Supporters say need for affordable housing measure stems from Segregation Era law

Opponents worry about strain on infrastructure and environment

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Gavin J. Quinton, Community News Reporter

When Natalie Vargas’ mother left her father in 2017, the two became homeless. 

“We didn’t have anywhere to go. We slept in our car or in a storage area behind my grandmother’s house,” Vargas, 18, said. 

Vargas, who lives in East Los Angeles, said she lived like that for over a year.

That’s why she supports the city of Los Angeles’ Proposition LH, a measure up for a vote in the Nov. 8 election that would allow the city to approve as many as 75,000 new affordable housing units for low-income and unhoused residents.

That’s 5,000 units for each of L.A.’s 15 districts.

Opponents, including some existing landlords and homeowners, say an influx of new housing can reduce their existing property values and create more traffic and other strains on resources. Others say this measure expedites public and affordable housing construction that effectively relies on taxpayer funding that could ultimately be used for other programs and services.

Although East Los Angeles is just outside the city’s boundaries, Vargas said the measure would benefit a lot of people nearby.

“I think building low-income housing is necessary. Not only were there people who were homeless before the pandemic, but there are families who struggled during COVID who are now homeless,” she said.

In 2008, the city of L.A. voters approved a ballot measure authorizing 3,500 units of low-income housing per council district, a total of 52,500 units in the city. Now, several council districts are approaching the allowed limits.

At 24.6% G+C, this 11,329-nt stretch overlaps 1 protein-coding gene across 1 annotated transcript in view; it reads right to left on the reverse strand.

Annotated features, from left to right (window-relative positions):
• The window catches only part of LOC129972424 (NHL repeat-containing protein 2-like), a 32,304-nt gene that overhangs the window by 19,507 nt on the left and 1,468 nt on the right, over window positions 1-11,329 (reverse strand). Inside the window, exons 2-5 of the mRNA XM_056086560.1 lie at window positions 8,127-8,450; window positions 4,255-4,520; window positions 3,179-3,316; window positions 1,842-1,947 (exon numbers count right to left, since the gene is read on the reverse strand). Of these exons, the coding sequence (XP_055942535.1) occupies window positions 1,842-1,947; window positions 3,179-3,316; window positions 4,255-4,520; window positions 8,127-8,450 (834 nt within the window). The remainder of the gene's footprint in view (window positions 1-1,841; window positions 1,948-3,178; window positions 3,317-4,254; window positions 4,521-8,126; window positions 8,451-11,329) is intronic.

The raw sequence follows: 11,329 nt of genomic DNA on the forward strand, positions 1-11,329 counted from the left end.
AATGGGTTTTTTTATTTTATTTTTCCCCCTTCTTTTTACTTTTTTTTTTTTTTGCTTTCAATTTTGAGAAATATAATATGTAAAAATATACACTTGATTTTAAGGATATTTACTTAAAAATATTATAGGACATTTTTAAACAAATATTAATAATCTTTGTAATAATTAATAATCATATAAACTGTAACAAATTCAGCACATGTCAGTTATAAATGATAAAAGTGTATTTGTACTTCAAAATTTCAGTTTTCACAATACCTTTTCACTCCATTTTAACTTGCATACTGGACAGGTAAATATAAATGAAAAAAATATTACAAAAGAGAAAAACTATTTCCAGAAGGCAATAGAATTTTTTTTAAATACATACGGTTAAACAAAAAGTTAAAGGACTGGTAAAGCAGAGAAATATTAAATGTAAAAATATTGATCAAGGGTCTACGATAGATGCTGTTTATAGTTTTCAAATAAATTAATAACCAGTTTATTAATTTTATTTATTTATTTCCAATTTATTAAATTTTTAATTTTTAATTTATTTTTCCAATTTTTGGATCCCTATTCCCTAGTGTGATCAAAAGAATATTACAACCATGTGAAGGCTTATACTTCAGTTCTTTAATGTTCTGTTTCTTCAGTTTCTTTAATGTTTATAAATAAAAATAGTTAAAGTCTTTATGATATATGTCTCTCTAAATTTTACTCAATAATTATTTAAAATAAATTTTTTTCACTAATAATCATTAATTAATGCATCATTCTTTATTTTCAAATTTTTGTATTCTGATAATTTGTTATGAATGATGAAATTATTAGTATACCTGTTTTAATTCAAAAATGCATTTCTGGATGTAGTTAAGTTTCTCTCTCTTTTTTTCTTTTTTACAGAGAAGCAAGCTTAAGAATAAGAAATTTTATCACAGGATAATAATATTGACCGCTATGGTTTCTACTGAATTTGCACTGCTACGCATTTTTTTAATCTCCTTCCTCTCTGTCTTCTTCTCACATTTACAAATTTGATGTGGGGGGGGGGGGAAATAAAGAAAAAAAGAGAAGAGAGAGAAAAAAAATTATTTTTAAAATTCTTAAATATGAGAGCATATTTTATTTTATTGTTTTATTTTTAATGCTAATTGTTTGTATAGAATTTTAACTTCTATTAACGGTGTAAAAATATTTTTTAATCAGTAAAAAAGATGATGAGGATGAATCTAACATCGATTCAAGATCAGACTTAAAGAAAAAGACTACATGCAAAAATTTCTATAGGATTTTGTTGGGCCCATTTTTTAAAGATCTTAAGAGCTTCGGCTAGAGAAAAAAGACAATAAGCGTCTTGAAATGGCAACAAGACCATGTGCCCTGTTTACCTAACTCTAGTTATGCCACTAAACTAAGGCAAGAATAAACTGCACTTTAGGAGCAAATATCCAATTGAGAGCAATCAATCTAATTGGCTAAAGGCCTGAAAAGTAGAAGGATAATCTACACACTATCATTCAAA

Last month, Gov. Gavin Newsom announced the awarding of $694 million for 35 projects to create more than 2,500 new units throughout the state.

“In partnership with cities and counties like Los Angeles, we’ll continue to safely house Californians in need, faster and more cost-effectively than ever,” Newsom told reporters at a Project Homekey event in Los Angeles.

Funding from programs like Project Homekey and L.A.’s Measure H, a sales tax revenue stream dedicated to addressing homelessness, would allow the city to build more housing if Proposition LH is approved by voters, according to Newsom’s office.

But whether lawmakers choose to build or purchase these additional units is up to them. Proposition LH does not fund affordable housing efforts, nor does it require the county to generate additional units. In fact, requiring voter approval to authorize potential additional housing is a practice unique only to the state of California, according to Jane Demian, a tenants’ rights activist and homelessness liaison to the Eagle Rock Neighborhood Council.

That’s because of Article 34, a 72-year-old relic of racial segregation that still resides in the California Constitution today. 

“Article 34 amended the California Constitution back in the 1950s to prevent public housing from being built in California. It was supported by real estate interests that were racist and supported racial segregation,” said Demian in a statement to UT Community News. 

Article 34 requires that counties and municipalities that want an allotment of public housing units must do so through a ballot measure  — such as Proposition LH.

Getting an initiative on the ballot can cost hundreds of thousands of dollars in some counties. As a result, barriers posed by Article 34 restricted housing access for decades in counties like Humbolt, which didn’t vote to authorize public housing until 2020, according to a study by Ballotpedia, a nonprofit that compiles research on federal, state, and local politics, elections, and public policy in the United States.

“The constitutional amendment was designed to keep people of color and poor people out of certain neighborhoods,” said State Sen. Scott Wiener in a statement on his website. Wiener led an unsuccessful push to repeal Article 34 in 2019. 

“The issue of repealing Article 34 by Constitutional Amendment will be put on the November 2024 ballot. I have been in favor of repealing Article 34 for years,” Demian said. 

Until then, she added, voters throughout the state will continue to approve marginal increases to public housing every few years through costly ballot measures like Proposition LH.

This story was cross-published on KCET and PBS SoCal.

UT Community News produces stories about under-covered neighborhoods and small cities on the Eastside and South Los Angeles. Please email feedback, corrections and story tips to [email protected]